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We are afraid to talk about Racism and the Cognitive Dissonance is nationwide

We are currently living in a time that offers proof that the era some called Post-Racial America is an absolute myth.

After the election of a bi-racial Barak Obama, many shouted that his election proved that we as a nation had finally transcended race. This was supposedly evidence that we had reached the place where Dr. King’s dream had been realized. How quickly things have changed. The racial divisions are as deep as they have been in a long time. Divisiveness along racial lines was the catalyst that propelled Donald Trump into the White House.

His continual efforts to use race baiting to change narratives about racism have drawn the ire of many, while at the same time the love and admiration of others. His attacks on NFL player protests, and support of white supremacists in Charlottesville, has opened up a chasm that many thought was closing after the 2008 election of President Obama.

Instead we are finding some who completely refute any contentions of the continuation of racial discrimination and bigotry. Former NFL legend Mike Ditka infamously said in response to the protests started by former quarterback Colin Kaepernick that “there has been no oppression in the last 100 years.”

Although he clarified the remarks the following day, he proved what many from the black community have been saying for years, some white people refuse to acknowledge the truth. The truth about how America as a nation has treated black people has been well documented. Despite this, there are still many whites that dispute this truth. The obvious question is why do they argue so vehemently that America has not treated blacks wrong or that America stopped doing so in the 1960s.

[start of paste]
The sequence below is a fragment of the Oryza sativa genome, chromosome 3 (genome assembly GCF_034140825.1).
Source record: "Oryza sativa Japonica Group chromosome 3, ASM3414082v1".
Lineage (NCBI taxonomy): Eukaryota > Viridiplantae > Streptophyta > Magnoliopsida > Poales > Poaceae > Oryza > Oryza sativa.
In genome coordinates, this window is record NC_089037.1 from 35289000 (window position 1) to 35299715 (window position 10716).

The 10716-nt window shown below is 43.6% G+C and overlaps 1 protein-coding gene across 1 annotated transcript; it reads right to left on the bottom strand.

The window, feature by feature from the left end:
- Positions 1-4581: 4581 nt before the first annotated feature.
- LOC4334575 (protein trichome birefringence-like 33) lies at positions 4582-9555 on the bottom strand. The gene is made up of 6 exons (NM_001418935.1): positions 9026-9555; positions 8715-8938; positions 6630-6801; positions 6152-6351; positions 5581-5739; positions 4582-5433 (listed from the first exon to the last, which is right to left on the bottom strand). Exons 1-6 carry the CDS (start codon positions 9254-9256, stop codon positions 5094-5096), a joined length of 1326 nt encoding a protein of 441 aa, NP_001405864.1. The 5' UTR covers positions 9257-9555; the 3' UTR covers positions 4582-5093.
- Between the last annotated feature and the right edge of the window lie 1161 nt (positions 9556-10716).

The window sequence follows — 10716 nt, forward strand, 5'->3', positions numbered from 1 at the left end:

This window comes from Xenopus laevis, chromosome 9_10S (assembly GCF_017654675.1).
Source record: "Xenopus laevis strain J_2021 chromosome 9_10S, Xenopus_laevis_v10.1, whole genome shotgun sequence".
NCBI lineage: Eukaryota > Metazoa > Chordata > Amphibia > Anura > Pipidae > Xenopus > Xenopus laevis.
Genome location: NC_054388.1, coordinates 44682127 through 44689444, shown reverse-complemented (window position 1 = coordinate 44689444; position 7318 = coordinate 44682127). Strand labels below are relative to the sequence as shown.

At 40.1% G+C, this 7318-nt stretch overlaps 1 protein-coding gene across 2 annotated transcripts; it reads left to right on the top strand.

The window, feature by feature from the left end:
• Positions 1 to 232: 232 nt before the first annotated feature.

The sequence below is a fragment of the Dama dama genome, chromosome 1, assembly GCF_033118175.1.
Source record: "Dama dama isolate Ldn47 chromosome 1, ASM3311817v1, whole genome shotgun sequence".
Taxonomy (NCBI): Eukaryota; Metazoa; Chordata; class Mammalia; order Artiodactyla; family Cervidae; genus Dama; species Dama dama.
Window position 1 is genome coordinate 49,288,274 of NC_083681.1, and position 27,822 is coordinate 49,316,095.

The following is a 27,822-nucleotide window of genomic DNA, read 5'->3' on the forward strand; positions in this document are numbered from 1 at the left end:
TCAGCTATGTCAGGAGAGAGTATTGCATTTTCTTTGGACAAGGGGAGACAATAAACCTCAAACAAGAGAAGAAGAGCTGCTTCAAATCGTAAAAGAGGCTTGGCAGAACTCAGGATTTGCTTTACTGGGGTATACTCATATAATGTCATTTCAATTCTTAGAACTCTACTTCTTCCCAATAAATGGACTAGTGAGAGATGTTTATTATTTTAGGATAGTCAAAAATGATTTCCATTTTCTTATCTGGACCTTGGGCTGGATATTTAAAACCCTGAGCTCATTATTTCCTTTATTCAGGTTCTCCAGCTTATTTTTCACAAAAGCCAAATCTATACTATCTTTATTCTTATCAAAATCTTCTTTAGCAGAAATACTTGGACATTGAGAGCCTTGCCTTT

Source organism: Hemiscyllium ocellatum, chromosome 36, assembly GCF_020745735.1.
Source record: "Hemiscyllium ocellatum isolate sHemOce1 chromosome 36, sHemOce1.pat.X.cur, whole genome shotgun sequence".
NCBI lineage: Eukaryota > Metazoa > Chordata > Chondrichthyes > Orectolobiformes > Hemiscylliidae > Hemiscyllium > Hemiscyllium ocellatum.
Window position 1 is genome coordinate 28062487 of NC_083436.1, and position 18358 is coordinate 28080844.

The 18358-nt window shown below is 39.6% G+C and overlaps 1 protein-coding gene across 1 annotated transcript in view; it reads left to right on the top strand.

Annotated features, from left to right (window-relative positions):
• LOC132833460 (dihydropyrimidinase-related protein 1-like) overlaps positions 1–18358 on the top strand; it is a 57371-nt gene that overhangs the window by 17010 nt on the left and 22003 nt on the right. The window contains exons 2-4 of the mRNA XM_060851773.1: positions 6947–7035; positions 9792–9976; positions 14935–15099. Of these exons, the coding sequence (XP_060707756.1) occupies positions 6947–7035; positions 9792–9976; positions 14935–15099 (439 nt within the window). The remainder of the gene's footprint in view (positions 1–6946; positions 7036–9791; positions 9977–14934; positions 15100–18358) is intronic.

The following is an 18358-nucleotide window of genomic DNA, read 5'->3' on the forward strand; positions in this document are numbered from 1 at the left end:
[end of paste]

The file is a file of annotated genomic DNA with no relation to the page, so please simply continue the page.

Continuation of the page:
The argument is based on a collective, nationwide cognitive dissonance. The theory of cognitive dissonance, developed by Leon Festinger, suggests that most people like to see themselves as good people and feel that America is inherently a good place. The obvious fallacy of the argument and volumes of evidence to the contrary causes the dissonance.

This disagreement between what people want to believe about America, and the reality of the true nature of how the nation has mistreated blacks is where the conflict and dissonance occurs.

Cognitive dissonance theory shows that in cases where these conflicts arise, people will stick with their core believes despite evidence to the contrary.

This cognitive dissonance is what we see daily, as whites try to say that America is and always has been the land of the free and the home of the brave. Our national anthem and founding documents, including the Declaration of Independence, purportedly show that this country was created to be the first nation founded on principles of liberty and justice for all.

At the same time, we can ignore or excuse the fact that the men who founded this nation were mostly slaveholders. We are blind to the U.S. Constitution, which promoted and allowed the enslavement of African men, women, and children from its passage in 1787 until the thirteenth amendment in 1865.

All of us have learned at least something about the enslavement of black people in our history classes. Likewise, most are at least somewhat familiar with Jim Crow segregation and the Civil Rights movement, which developed to defeat American Apartheid. The depth of the history that we have learned is shallow. The extent of the intransigence of the supremacy of whites in our country is not widely understood by many whites. Some would suggest that whites are intimately familiar with this history, but would prefer we keep it quiet.